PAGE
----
Police Powers and Responsibilities Act 2000 (Qld), s 7, s 37, s 39, s 198, s 391, s 394 s 444, s 445(2)

Coleman v Greenland, Donaldson, Powers, etc & The State of Queensland [2004] QSC 037, discussed

Courtney v Thomson [2007] QCA 49, applied

Cox v Robinson [2001] 2 Qd R 261; [2000] QCA 454, discussed

Dwyer v Calco Timbers Pty Ltd (2008) 244 ALR 257; [2008] HCA 13, 16 April  2008, cited

E (a Child) v The Queen (1994) 76 A Crim R 343, cited

Ferguson v State of Queensland & Anor [2007] QSC 322, applied

Fox v Percy (2003) 214 CLR 118; [2003] HCA 22, cited

Police v Christie [1962] NZLR 1109, cited

Pringle v Everingham [2006] NSWCA 195, cited

Rowe v Kemper [2007] QDC 187, not followed

R v Smallwood & Attorney-General of Queensland [1997] QCA 91, cited

Tucs v Manley (1985) 62 ALR 460, cited

Veivers v Roberts; ex parte Veivers [1980] Qd R 226, distinguished

COUNSEL:

J H Dalton SC, with K A Mellifont, for the applicant

P J Alsbury for the respondent

SOLICITORS:

Queensland Public Interest Law Clearing House for the appellant

Director of Public Prosecutions (Queensland) for the respondent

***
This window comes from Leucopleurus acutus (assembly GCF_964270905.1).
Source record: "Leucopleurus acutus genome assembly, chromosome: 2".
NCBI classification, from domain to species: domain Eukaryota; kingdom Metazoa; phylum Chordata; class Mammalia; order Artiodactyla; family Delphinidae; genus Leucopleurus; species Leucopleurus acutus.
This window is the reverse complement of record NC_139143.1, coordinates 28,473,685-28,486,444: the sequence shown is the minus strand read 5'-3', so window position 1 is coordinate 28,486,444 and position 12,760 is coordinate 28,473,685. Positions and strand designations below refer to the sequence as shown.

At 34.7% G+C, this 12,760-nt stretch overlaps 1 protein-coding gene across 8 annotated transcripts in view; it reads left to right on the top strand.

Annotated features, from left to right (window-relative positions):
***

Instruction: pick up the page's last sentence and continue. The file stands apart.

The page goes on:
McMURDO P: 

  1. This case highlights the difficulty police officers often face in determining if, when, and how to exercise their "move-on" power under the Police Powers and Responsibilities Act 2000 (Qld) ("the Act")[1] in respect of members of the public behaving in a non-conforming manner.  It is an application for leave to appeal from a District Court judge's decision dismissing the applicant, Mr Rowe's, appeal against findings of guilt in the Magistrates Court.  He was found guilty of an offence against s 445(2) of the Act[2] (contravening a police direction given under the Act) and of an offence against s 444(1) of the Act[3] (obstructing the respondent, Constable Kemper, in the performance of his duties).  Mr Rowe, who had no prior convictions, was released absolutely without conviction on each offence under s 19(1)(a) Penalties and Sentences Act 1992.

Orders

  1. I agree with Holmes JA that the application for leave to appeal should be granted, the appeal allowed and the order of the District Court set aside. Instead, the appeal to the District Court should be allowed, the findings of guilt recorded for both offences in the Magistrates Court should be set aside and verdicts of acquittal should be entered on both counts. The relevant facts, issues and legislative provisions have been set out by Holmes JA so that my reasons for these orders may be stated more briefly than otherwise. 

The application for leave to appeal